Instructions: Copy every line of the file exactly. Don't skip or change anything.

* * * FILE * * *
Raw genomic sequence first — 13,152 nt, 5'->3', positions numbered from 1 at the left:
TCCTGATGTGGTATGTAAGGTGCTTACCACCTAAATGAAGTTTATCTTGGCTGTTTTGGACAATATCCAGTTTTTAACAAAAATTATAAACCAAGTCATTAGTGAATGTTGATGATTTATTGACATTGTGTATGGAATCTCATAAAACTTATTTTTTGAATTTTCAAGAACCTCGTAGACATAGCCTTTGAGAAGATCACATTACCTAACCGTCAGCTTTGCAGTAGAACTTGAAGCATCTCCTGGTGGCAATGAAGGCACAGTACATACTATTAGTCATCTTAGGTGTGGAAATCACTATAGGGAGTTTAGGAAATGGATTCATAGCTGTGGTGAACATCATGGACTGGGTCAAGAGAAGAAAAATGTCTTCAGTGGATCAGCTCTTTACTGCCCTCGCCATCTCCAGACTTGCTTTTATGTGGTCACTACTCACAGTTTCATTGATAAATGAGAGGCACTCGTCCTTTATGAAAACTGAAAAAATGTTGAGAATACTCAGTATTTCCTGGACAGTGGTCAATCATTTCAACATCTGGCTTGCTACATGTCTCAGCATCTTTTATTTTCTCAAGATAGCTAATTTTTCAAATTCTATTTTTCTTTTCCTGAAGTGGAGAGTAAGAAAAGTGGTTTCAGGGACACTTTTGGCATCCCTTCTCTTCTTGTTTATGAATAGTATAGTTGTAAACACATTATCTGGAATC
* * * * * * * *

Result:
Raw genomic sequence first — 13,152 nt, 5'->3', positions numbered from 1 at the left:
TCCTGATGTGGTATGTAAGGTGCTTACCACCTAAATGAAGTTTATCTTGGCTGTTTTGGACAATATCCAGTTTTTAACAAAAATTATAAACCAAGTCATTAGTGAATGTTGATGATTTATTGACATTGTGTATGGAATCTCATAAAACTTATTTTTTGAATTTTCAAGAACCTCGTAGACATAGCCTTTGAGAAGATCACATTACCTAACCGTCAGCTTTGCAGTAGAACTTGAAGCATCTCCTGGTGGCAATGAAGGCACAGTACATACTATTAGTCATCTTAGGTGTGGAAATCACTATAGGGAGTTTAGGAAATGGATTCATAGCTGTGGTGAACATCATGGACTGGGTCAAGAGAAGAAAAATGTCTTCAGTGGATCAGCTCTTTACTGCCCTCGCCATCTCCAGACTTGCTTTTATGTGGTCACTACTCACAGTTTCATTGATAAATGAGAGGCACTCGTCCTTTATGAAAACTGAAAAAATGTTGAGAATACTCAGTATTTCCTGGACAGTGGTCAATCATTTCAACATCTGGCTTGCTACATGTCTCAGCATCTTTTATTTTCTCAAGATAGCTAATTTTTCAAATTCTATTTTTCTTTTCCTGAAGTGGAGAGTAAGAAAAGTGGTTTCAGGGACACTTTTGGCATCCCTTCTCTTCTTGTTTATGAATAGTATAGTTGTAAACACATTATCTGGAATC